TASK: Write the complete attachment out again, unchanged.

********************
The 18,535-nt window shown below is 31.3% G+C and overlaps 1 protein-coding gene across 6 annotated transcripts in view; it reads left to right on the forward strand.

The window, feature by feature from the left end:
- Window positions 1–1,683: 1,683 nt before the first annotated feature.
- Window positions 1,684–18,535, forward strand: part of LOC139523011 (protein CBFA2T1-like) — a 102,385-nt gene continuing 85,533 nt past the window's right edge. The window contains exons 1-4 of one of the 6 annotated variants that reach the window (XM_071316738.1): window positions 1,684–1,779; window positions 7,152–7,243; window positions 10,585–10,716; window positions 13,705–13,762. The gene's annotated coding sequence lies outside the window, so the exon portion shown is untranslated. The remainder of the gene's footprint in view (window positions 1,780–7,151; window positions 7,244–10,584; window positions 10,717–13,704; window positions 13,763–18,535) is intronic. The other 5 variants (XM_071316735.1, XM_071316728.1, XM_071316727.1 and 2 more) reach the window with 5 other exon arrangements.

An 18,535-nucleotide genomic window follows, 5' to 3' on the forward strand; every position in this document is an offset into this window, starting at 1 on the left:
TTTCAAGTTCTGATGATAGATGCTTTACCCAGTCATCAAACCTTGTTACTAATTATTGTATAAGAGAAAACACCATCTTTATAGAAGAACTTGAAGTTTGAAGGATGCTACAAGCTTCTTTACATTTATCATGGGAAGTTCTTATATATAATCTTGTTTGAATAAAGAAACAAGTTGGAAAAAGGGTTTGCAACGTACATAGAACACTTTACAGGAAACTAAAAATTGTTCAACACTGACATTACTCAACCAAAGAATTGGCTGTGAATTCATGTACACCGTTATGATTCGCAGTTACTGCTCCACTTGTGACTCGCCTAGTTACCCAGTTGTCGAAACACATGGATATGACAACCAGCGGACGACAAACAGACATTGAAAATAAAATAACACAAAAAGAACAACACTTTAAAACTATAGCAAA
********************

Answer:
The 18,535-nt window shown below is 31.3% G+C and overlaps 1 protein-coding gene across 6 annotated transcripts in view; it reads left to right on the forward strand.

The window, feature by feature from the left end:
- Window positions 1–1,683: 1,683 nt before the first annotated feature.
- Window positions 1,684–18,535, forward strand: part of LOC139523011 (protein CBFA2T1-like) — a 102,385-nt gene continuing 85,533 nt past the window's right edge. The window contains exons 1-4 of one of the 6 annotated variants that reach the window (XM_071316738.1): window positions 1,684–1,779; window positions 7,152–7,243; window positions 10,585–10,716; window positions 13,705–13,762. The gene's annotated coding sequence lies outside the window, so the exon portion shown is untranslated. The remainder of the gene's footprint in view (window positions 1,780–7,151; window positions 7,244–10,584; window positions 10,717–13,704; window positions 13,763–18,535) is intronic. The other 5 variants (XM_071316735.1, XM_071316728.1, XM_071316727.1 and 2 more) reach the window with 5 other exon arrangements.

An 18,535-nucleotide genomic window follows, 5' to 3' on the forward strand; every position in this document is an offset into this window, starting at 1 on the left:
TTTCAAGTTCTGATGATAGATGCTTTACCCAGTCATCAAACCTTGTTACTAATTATTGTATAAGAGAAAACACCATCTTTATAGAAGAACTTGAAGTTTGAAGGATGCTACAAGCTTCTTTACATTTATCATGGGAAGTTCTTATATATAATCTTGTTTGAATAAAGAAACAAGTTGGAAAAAGGGTTTGCAACGTACATAGAACACTTTACAGGAAACTAAAAATTGTTCAACACTGACATTACTCAACCAAAGAATTGGCTGTGAATTCATGTACACCGTTATGATTCGCAGTTACTGCTCCACTTGTGACTCGCCTAGTTACCCAGTTGTCGAAACACATGGATATGACAACCAGCGGACGACAAACAGACATTGAAAATAAAATAACACAAAAAGAACAACACTTTAAAACTATAGCAAA